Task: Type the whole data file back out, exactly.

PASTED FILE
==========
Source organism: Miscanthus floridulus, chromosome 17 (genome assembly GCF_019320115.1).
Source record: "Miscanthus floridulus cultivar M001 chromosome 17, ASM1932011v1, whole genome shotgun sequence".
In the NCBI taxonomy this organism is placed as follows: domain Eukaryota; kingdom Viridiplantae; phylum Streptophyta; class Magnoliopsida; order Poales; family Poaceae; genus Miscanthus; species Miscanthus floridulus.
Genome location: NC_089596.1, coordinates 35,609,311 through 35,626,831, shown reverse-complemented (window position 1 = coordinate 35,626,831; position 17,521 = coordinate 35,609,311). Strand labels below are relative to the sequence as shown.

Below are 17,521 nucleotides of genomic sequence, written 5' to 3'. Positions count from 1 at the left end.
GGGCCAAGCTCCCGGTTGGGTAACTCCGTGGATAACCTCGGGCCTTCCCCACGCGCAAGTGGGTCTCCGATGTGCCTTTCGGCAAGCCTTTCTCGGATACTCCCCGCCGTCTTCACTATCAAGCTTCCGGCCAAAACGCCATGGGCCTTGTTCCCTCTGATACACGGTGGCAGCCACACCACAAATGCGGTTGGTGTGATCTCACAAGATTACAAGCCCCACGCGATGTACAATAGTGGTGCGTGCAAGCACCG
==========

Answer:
Source organism: Miscanthus floridulus, chromosome 17 (genome assembly GCF_019320115.1).
Source record: "Miscanthus floridulus cultivar M001 chromosome 17, ASM1932011v1, whole genome shotgun sequence".
In the NCBI taxonomy this organism is placed as follows: domain Eukaryota; kingdom Viridiplantae; phylum Streptophyta; class Magnoliopsida; order Poales; family Poaceae; genus Miscanthus; species Miscanthus floridulus.
Genome location: NC_089596.1, coordinates 35,609,311 through 35,626,831, shown reverse-complemented (window position 1 = coordinate 35,626,831; position 17,521 = coordinate 35,609,311). Strand labels below are relative to the sequence as shown.

Below are 17,521 nucleotides of genomic sequence, written 5' to 3'. Positions count from 1 at the left end.
GGGCCAAGCTCCCGGTTGGGTAACTCCGTGGATAACCTCGGGCCTTCCCCACGCGCAAGTGGGTCTCCGATGTGCCTTTCGGCAAGCCTTTCTCGGATACTCCCCGCCGTCTTCACTATCAAGCTTCCGGCCAAAACGCCATGGGCCTTGTTCCCTCTGATACACGGTGGCAGCCACACCACAAATGCGGTTGGTGTGATCTCACAAGATTACAAGCCCCACGCGATGTACAATAGTGGTGCGTGCAAGCACCG